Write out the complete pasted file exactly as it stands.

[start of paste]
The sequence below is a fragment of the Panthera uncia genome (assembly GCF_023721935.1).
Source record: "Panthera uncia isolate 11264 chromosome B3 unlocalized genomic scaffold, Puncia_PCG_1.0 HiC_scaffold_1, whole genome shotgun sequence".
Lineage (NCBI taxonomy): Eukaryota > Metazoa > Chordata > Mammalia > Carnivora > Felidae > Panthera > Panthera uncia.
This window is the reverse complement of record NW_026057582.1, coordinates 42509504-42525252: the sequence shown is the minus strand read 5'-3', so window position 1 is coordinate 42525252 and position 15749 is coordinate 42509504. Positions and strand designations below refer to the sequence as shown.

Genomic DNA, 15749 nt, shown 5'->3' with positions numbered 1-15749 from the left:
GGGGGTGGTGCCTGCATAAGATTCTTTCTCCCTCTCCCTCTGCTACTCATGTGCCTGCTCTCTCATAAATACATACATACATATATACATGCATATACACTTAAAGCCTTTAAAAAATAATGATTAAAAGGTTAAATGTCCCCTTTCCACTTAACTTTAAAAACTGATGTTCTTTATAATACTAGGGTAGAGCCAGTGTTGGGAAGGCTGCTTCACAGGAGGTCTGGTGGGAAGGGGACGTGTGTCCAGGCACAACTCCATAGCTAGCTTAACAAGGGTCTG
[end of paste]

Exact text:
The sequence below is a fragment of the Panthera uncia genome (assembly GCF_023721935.1).
Source record: "Panthera uncia isolate 11264 chromosome B3 unlocalized genomic scaffold, Puncia_PCG_1.0 HiC_scaffold_1, whole genome shotgun sequence".
Lineage (NCBI taxonomy): Eukaryota > Metazoa > Chordata > Mammalia > Carnivora > Felidae > Panthera > Panthera uncia.
This window is the reverse complement of record NW_026057582.1, coordinates 42509504-42525252: the sequence shown is the minus strand read 5'-3', so window position 1 is coordinate 42525252 and position 15749 is coordinate 42509504. Positions and strand designations below refer to the sequence as shown.

Genomic DNA, 15749 nt, shown 5'->3' with positions numbered 1-15749 from the left:
GGGGGTGGTGCCTGCATAAGATTCTTTCTCCCTCTCCCTCTGCTACTCATGTGCCTGCTCTCTCATAAATACATACATACATATATACATGCATATACACTTAAAGCCTTTAAAAAATAATGATTAAAAGGTTAAATGTCCCCTTTCCACTTAACTTTAAAAACTGATGTTCTTTATAATACTAGGGTAGAGCCAGTGTTGGGAAGGCTGCTTCACAGGAGGTCTGGTGGGAAGGGGACGTGTGTCCAGGCACAACTCCATAGCTAGCTTAACAAGGGTCTG